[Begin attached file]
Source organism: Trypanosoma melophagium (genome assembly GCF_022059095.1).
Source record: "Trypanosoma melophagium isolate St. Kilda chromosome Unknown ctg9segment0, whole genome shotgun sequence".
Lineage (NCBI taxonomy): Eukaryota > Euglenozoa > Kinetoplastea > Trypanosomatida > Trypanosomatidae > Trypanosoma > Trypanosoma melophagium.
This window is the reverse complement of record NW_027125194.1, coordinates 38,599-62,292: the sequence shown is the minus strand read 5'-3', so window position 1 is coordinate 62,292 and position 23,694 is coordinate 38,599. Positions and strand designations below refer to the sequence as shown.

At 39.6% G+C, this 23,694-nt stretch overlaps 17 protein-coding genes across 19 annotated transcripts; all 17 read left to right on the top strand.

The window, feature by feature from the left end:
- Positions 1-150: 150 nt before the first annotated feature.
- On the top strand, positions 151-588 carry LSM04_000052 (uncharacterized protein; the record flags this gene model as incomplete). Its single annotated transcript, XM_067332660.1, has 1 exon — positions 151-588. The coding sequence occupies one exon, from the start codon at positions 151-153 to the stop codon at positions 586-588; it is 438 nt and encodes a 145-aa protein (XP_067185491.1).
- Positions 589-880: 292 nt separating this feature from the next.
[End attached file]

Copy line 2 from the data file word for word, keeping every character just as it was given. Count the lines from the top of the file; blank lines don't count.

Source record: "Trypanosoma melophagium isolate St. Kilda chromosome Unknown ctg9segment0, whole genome shotgun sequence".